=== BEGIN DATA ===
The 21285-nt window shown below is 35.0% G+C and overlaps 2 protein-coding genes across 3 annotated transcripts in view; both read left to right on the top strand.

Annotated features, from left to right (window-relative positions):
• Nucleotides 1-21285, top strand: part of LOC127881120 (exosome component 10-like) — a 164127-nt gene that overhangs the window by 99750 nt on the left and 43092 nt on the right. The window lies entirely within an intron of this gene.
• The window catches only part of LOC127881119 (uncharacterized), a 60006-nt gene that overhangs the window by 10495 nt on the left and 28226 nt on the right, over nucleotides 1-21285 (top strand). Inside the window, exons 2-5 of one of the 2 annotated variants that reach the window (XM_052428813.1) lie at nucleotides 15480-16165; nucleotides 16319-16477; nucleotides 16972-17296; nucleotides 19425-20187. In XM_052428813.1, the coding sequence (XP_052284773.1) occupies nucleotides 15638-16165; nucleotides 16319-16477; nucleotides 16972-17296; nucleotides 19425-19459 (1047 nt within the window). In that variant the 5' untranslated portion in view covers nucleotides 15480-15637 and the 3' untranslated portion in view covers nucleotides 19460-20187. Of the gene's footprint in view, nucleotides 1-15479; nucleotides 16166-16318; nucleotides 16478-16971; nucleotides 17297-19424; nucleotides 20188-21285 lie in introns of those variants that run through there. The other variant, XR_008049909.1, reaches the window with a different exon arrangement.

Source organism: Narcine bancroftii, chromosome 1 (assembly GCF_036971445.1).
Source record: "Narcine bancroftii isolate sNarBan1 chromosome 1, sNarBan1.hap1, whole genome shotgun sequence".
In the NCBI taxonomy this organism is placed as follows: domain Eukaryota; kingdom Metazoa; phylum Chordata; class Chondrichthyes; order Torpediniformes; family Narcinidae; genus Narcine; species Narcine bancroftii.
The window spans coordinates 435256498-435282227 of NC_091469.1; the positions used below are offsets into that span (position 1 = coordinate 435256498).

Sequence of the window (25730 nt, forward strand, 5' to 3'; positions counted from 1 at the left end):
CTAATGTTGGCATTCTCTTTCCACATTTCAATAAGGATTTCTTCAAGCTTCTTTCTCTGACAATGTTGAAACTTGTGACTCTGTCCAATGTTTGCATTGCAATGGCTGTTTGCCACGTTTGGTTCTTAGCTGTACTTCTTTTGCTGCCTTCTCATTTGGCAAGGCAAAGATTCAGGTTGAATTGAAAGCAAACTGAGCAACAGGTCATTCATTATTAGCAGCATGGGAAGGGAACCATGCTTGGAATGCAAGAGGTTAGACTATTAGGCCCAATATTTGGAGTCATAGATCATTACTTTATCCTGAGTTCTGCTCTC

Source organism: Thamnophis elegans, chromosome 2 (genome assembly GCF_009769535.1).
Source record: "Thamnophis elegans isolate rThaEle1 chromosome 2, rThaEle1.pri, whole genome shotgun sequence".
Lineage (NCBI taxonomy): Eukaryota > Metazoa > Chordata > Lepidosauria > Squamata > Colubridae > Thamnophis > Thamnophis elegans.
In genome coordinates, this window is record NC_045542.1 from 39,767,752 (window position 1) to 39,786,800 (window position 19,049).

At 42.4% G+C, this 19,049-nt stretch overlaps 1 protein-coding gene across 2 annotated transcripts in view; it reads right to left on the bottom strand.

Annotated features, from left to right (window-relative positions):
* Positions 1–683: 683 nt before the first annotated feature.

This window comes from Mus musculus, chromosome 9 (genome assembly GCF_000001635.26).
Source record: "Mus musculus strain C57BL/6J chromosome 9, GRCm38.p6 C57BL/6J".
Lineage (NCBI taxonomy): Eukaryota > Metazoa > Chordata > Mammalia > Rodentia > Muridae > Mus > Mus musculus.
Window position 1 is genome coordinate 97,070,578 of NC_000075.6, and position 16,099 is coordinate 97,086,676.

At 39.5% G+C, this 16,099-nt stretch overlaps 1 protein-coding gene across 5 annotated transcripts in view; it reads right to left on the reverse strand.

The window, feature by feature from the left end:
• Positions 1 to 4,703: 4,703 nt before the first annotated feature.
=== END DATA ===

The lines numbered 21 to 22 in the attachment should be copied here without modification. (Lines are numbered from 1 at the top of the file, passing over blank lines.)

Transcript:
Window position 1 is genome coordinate 97,070,578 of NC_000075.6, and position 16,099 is coordinate 97,086,676.

At 39.5% G+C, this 16,099-nt stretch overlaps 1 protein-coding gene across 5 annotated transcripts in view; it reads right to left on the reverse strand.